Paul Durica is a teacher, writer, and public historian. Since 2008 he has been producing a series of free and interactive public history programs under the name Pocket Guide to Hell. These talks, walks, and reenactments use costumes, props, music, and audience participation to make the past feel present.Paul’s writing on Chicago history and culture has appeared in Poetry, The Chicagoan, Mash Tun, Lumpen, and elsewhere and, with Bill Savage, he is the editor of Chicago By Day and Night: The Pleasure Seeker’s Guide to the Paris of America (Northwestern UP, 2013). He is currently the Director of Programs for Illinois Humanities.

Ruth Needleman, professor emerita in Labor Studies at Indiana University, has taught labor and Latin American studies since the late sixties. After 4 years in Latin American Literature & Studies at the University of California at Santa Cruz, she worked for the United Farm Workers under Cesar Chavez.

Ruth has been awarded honors for excellence in teaching, research and service, for her work, including a book, Black Freedom Fighters in Steel: the struggle for union democracy, and many articles on black history, race, class and gender, leadership development and on movements in Latin America. She contributed to a book on the right-wing in Chile, published by Quimantu, Allende’s publishing house, prior to the fascist coup. She has traveled extensively, presented in Brazil, Canada, Mexico, Cuba, Nigeria, Yugoslavia, Japan, Colombia and more.

She pioneered courses in Labor & the Arts at IU, and established a 15-year college-degree program called Swingshift College, enabling steelworkers to complete college degrees in a customized worker program based on transformational pedagogy. Currently she is writing about this program and the role and character of “pedagogy for liberation” for the 21st century. She is also teaching a course on global social movements at the School of the Arts Institute.

John Pitman Weber is active in community based public art, having co-founded the Chicago Public Art Group almost 45 years ago. His public works in mosaic, paint, cement, and brick are currently found in Chicago, New York City, Minneapolis, Vitoria-Gasteiz, (Spain), Spencer, IA and libraries of Broward Cty, FL. He is also active in the studio with painting and woodcuts. One of his large woodcuts is currently included in the Gulf Labor Coalition’s presence at the Venice Biennale. He is emeritus, retired from Elmhurst College. His home-studio is in Pilsen.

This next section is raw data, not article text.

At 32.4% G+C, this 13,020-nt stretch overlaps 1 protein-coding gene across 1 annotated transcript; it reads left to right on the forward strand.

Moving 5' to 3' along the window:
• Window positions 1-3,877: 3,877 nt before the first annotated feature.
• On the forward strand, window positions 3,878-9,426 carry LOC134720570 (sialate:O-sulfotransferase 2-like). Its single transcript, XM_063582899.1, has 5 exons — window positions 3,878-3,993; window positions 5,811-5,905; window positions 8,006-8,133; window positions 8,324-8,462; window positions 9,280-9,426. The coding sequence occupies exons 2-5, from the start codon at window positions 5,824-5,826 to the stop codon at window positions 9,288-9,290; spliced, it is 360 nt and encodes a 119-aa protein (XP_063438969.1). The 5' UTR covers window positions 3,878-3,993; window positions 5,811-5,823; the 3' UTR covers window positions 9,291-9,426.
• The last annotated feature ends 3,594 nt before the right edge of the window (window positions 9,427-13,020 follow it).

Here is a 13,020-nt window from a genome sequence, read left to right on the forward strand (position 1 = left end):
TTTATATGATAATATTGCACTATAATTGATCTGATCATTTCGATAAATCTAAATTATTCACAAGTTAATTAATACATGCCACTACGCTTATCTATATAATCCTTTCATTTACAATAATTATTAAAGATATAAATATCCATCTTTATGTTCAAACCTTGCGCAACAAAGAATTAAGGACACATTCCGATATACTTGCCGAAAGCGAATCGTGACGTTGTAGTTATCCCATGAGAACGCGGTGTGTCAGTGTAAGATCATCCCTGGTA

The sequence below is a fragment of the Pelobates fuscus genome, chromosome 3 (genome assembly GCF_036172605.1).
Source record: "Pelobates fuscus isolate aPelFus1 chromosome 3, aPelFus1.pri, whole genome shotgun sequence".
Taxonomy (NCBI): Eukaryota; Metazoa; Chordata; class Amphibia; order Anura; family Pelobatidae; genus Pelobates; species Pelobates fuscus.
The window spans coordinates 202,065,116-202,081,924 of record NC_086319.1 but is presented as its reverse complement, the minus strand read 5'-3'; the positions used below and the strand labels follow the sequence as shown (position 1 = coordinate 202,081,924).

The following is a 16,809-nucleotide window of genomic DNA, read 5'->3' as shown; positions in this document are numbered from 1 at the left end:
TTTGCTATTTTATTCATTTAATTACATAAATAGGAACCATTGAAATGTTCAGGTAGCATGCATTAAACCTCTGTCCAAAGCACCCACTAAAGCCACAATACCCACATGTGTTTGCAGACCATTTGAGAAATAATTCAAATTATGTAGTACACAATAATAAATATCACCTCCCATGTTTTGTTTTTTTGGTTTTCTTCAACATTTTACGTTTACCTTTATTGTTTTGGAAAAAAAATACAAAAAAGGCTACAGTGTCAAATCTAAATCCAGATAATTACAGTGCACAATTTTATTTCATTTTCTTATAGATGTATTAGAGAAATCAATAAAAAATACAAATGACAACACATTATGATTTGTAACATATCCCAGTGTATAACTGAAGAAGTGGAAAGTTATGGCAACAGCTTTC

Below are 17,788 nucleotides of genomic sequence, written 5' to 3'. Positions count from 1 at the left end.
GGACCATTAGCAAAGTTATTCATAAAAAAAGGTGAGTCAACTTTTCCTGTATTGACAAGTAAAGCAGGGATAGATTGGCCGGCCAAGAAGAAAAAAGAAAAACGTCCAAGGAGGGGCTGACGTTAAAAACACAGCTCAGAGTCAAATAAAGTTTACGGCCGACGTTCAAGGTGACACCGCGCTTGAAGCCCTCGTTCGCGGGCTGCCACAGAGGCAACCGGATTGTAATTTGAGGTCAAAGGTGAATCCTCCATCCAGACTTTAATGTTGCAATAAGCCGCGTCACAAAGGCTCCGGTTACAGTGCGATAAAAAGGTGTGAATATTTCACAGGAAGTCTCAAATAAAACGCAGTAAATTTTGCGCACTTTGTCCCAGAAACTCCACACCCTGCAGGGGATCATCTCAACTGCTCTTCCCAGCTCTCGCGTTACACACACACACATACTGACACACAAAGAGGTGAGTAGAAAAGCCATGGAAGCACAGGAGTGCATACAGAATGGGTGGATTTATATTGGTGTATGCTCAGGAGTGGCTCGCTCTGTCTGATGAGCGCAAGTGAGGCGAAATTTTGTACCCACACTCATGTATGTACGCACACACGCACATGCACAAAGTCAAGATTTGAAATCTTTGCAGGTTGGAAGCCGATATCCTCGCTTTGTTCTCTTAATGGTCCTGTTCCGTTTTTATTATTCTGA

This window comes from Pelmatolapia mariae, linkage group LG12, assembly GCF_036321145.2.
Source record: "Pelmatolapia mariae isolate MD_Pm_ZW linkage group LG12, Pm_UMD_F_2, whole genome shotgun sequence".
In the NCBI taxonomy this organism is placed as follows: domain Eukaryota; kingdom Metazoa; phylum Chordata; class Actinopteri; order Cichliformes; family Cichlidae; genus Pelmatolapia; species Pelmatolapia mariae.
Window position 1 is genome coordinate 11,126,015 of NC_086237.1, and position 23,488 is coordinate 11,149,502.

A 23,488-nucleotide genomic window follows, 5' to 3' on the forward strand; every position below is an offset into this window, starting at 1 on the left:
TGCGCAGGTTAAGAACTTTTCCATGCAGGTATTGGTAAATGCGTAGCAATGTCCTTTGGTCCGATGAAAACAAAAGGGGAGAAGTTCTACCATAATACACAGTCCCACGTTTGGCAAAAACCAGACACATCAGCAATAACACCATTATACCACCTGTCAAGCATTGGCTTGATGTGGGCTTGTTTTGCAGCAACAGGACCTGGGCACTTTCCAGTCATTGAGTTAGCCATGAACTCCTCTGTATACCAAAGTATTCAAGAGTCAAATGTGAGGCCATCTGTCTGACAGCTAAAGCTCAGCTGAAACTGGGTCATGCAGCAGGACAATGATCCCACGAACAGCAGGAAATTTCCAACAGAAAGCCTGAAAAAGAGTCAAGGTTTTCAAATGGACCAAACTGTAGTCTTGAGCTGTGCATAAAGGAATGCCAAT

Larry Redmond: I've always had an interest in art. As a child, I used to draw comic book characters. When I entered college, I had hoped to major in art. However, at the time UIC didn't have an art department.

Now, I express myself visually through photography. I love photographing life in the street, especially marches and demonstrations. But my interest is expanding to fine art photography. I hope to do portraits and still lifes within the next year or so.

I graduated from the University of Illinois at Chicago, where I majored in Philosophy and minored in English. I later attended the John Marshall Law School, earning a Juris Doctor degree. I studied art and photography at Chicago State University where I developed my passion for Documentary Photography and Photojournalism.

I have recently become a member of the Chicago Alliance of African-American Photographers because I appreciated the organization's dedication of professionalism and excellence in the practice of the art of photography. I am also a member of the Washington Park Camera Club. I currently live in Chicago with my wife and family.

Kathy Steichen co-founded Uri-Eichen Gallery with her husband, Christopher Urias, in 2011. She has led the programming development and coordination of over 100 visual art and community events at the gallery in the last 4 years. She built an organization that brings thousands of people into the space to enjoy music and participate in discussions on social justice themes. She has been involved in racial justice, anti-war and human rights issues for over 25 years. She is an alumna of several social justice and arts programs at Las Palomas de Taos, housed in the Mable Dodge Luhan House in Taos, New Mexico. She founded and presided over Amnesty International chapters at the University of Iowa, Cornish College of the Arts in Seattle and the School of the Art Institute of Chicago. She worked as the Student Program Coordinator of Amnesty International in the Mid-west Region. She worked for Congresswoman Jan Schakowsky’s first primary run as the field coordinator of the 48th Ward in Chicago in the first Campaign School. She is a graduate of the School of the Art Institute of Chicago and has a M.S. in Union Leadership and Administration from UMASS Amherst. She has worked in the labor movement for more than 17 years as an organizer and union staff representative where she represents private and public sector local unions. She has been a practicing print-maker for over 25 years focused on work related to social justice themes.

Christopher Urias co-founded Uri-Eichen Gallery. He is a Pilsen, Chicago native who graduated from the School of the Art Institute of Chicago focused on printmaking.